Radiant barrier technology seems to be the rage today and for good reason - it works.
The unconditioned space of a building can reach extreme temperatures. For example, in the United States, an unprotected attic can reach 165 degrees Fahrenheit (73.8 degrees Celsius) during the summer. This heat radiates into the home or office, causing the air conditioning to have to work harder to cool the building. Energy Is lost, reducing the level of energy efficiency.
Similar considerations must be given in warehouse, industrial, and storage facilities. In an environment that is already difficult to control, there are two other factors – productivity and safety. Excessive heat can lead to a reduction in the amount of time workers may spend in a space. This reduces productivity. At the same time, if management requires greater lengths to be spent working in extreme heat, the workers’ safety becomes a serious issue.
Radiant barrier and reflective foil technology has been with us since the 1920s, during which it was used in early efforts to reflect heat from homes that had no air conditioning system. In the 1940s, other commercially available radiant barrier products were made available, but it was in the 1950s that the product first gained the attention of scientists and engineers.
Clark E. Beck, who worked at Wright Air Force Base in Ohio, solved a problem for the National Aeronautic and Space Association (NASA). Astronauts needed to work unencumbered inside their spacecraft. However, the temperatures in space ranged from -273 degrees Celsius to as high as 230 degrees Celsius.
It was determined that protecting the astronauts in the cabin of their spacecraft would require traditional insulation that was more than seven feet thick. However, Beck pioneered the use of reflective aluminum and radiant barrier technology which prevented more than 95 percent of the radiant energy from entering the cabin of the capsule, keeping astronauts comfortable and safe.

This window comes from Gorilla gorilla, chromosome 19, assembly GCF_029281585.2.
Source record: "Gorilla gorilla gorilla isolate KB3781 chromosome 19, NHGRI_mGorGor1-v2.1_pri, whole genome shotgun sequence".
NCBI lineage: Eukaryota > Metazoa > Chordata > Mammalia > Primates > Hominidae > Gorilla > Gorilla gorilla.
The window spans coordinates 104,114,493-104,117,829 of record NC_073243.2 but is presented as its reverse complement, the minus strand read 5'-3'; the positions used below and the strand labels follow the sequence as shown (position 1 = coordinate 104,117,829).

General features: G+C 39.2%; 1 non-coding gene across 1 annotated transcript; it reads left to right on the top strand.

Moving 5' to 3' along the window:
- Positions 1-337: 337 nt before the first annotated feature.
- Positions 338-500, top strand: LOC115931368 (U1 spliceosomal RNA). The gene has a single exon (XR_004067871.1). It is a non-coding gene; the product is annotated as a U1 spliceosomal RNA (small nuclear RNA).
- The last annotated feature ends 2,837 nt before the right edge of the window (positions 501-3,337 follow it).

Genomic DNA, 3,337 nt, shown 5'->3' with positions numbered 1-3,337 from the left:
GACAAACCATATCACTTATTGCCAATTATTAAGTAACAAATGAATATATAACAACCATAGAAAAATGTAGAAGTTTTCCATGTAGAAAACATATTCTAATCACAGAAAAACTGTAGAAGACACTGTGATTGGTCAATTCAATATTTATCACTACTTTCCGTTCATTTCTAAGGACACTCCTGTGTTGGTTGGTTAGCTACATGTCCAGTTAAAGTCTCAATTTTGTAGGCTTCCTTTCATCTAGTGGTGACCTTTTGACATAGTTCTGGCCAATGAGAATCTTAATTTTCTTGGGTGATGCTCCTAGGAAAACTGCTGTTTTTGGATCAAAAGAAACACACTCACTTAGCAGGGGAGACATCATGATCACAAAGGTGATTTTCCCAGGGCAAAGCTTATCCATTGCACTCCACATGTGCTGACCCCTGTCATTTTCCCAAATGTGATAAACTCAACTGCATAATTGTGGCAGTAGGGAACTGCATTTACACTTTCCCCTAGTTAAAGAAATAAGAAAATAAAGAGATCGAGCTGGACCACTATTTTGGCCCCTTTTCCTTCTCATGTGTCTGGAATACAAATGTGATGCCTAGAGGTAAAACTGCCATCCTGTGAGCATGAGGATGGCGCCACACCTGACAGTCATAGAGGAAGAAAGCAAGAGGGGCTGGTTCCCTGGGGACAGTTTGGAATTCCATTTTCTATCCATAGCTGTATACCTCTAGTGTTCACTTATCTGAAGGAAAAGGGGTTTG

The uses of that radiant barrier have spun off into the modern day work and can be seen in firefighting equipment, other types of protective clothing, and various types of insulation.
With the growing interest in “green” building, radiant barriers are increasing in use since they can substantially reduce energy costs, a fact recognized by the U.S. Department of Energy. An independent 2010 study by the group ConSol determined that radiant barrier technology sheathing is a top component to energy efficiency when building a new home.
It is estimated that radiant barrier technology, when correctly installed, can block up to 97 percent of the sun’s radiant energy from entering the home. This has been shown to reduce attic temperatures by as much as 30 degrees Fahrenheit and energy costs by as much as 17 percent.
Typically, radiant barriers are made of an aluminum sheathing that attaches to the underside of roof decking material. In the construction phase, this decking or roof panels may already include the radiant barrier sheathing, saving time and money down the road.
In the United States, standards in home building are established by the American Society of Testing and Materials International (ASTMI), which states that a radiant barrier must block 90 percent of heat energy, even though there are no government regulations that prevent or limit the claim of “radiant barrier.”
Many building owners may choose to turn to the range of paint products that claim to be radiant barriers.
However, in testing sponsored by the Reflective Insulation Manufacturers Association (RIMA), 17 ceramic or aluminum-infused paint products failed to meet the ASTMI standards. Only five of the paints tested met the lesser standard of blocking 25 percent of heat energy. In this case, they qualify for the label Interior Radiant Control Coating (IRCC), not radiant barrier.
“Be sure to do your homework before purchasing one of these paint products,” Mary Edmonston, the executive director of RIMA said. “If it’s being called “radiant barrier paint,’ beware.”
However, it is important to note that paints can provide limited protection at a lower cost than radiant barrier sheathing. However, care must be taken to follow the directions on the paint, frequently mix it to prevent the aluminum from settling, and to ensure that the proper number of coats is applied evenly throughout the attic or space.
The other key consideration, which applies to sheathing, is in terms of how a radiant barrier handles moisture during and after the construction phase.
Radiant barrier sheathing typically consists of a structural panel with a layer of aluminum adhered to the surface. Some manufacturers perforate the foil layer to protect against moisture issues. Yet this will not necessarily allow the panel to breathe, as not all manufacturers extend the perforations into the substrata of the panel.
An added challenge is that the adhesive used to apply the radiant barrier to the substrate can sometimes fill in the perforations, decreasing the ability of moisture in the panel to escape.
Those who are retrofitting their buildings, whether they are residential, commercial, or industrial, can see a noticeable difference in energy costs by installing a radiant barrier. However, it takes time and study to determine the right radiant barrier or Interior Radiant Control Barrier for a building’s particular needs.Log in to post comments